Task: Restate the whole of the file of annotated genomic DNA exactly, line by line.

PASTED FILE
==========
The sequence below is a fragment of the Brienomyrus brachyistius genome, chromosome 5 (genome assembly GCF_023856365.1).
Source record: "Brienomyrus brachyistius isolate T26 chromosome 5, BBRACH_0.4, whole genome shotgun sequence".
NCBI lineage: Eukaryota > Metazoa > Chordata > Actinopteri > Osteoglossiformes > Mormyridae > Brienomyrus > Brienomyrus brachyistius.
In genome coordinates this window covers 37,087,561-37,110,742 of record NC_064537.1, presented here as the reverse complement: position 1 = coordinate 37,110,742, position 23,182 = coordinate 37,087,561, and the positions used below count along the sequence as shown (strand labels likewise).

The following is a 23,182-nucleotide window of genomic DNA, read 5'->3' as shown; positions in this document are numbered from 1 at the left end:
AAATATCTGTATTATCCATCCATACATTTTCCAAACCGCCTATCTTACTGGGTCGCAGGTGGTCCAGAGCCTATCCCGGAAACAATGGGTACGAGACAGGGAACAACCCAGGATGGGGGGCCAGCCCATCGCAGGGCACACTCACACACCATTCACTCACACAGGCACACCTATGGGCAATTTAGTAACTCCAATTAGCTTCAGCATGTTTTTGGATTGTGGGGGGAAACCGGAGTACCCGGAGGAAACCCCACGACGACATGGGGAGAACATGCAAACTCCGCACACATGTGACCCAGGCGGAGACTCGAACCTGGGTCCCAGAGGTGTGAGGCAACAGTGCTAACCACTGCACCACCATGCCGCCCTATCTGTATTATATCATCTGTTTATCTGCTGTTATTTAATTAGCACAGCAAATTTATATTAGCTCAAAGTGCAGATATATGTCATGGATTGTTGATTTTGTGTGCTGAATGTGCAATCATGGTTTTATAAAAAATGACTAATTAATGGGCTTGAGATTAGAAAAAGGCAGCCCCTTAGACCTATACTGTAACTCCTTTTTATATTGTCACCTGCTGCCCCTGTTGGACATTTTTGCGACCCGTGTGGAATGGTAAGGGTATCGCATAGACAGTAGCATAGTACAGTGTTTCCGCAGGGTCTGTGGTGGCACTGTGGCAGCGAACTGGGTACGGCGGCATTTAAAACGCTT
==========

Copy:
The sequence below is a fragment of the Brienomyrus brachyistius genome, chromosome 5 (genome assembly GCF_023856365.1).
Source record: "Brienomyrus brachyistius isolate T26 chromosome 5, BBRACH_0.4, whole genome shotgun sequence".
NCBI lineage: Eukaryota > Metazoa > Chordata > Actinopteri > Osteoglossiformes > Mormyridae > Brienomyrus > Brienomyrus brachyistius.
In genome coordinates this window covers 37,087,561-37,110,742 of record NC_064537.1, presented here as the reverse complement: position 1 = coordinate 37,110,742, position 23,182 = coordinate 37,087,561, and the positions used below count along the sequence as shown (strand labels likewise).

The following is a 23,182-nucleotide window of genomic DNA, read 5'->3' as shown; positions in this document are numbered from 1 at the left end:
AAATATCTGTATTATCCATCCATACATTTTCCAAACCGCCTATCTTACTGGGTCGCAGGTGGTCCAGAGCCTATCCCGGAAACAATGGGTACGAGACAGGGAACAACCCAGGATGGGGGGCCAGCCCATCGCAGGGCACACTCACACACCATTCACTCACACAGGCACACCTATGGGCAATTTAGTAACTCCAATTAGCTTCAGCATGTTTTTGGATTGTGGGGGGAAACCGGAGTACCCGGAGGAAACCCCACGACGACATGGGGAGAACATGCAAACTCCGCACACATGTGACCCAGGCGGAGACTCGAACCTGGGTCCCAGAGGTGTGAGGCAACAGTGCTAACCACTGCACCACCATGCCGCCCTATCTGTATTATATCATCTGTTTATCTGCTGTTATTTAATTAGCACAGCAAATTTATATTAGCTCAAAGTGCAGATATATGTCATGGATTGTTGATTTTGTGTGCTGAATGTGCAATCATGGTTTTATAAAAAATGACTAATTAATGGGCTTGAGATTAGAAAAAGGCAGCCCCTTAGACCTATACTGTAACTCCTTTTTATATTGTCACCTGCTGCCCCTGTTGGACATTTTTGCGACCCGTGTGGAATGGTAAGGGTATCGCATAGACAGTAGCATAGTACAGTGTTTCCGCAGGGTCTGTGGTGGCACTGTGGCAGCGAACTGGGTACGGCGGCATTTAAAACGCTT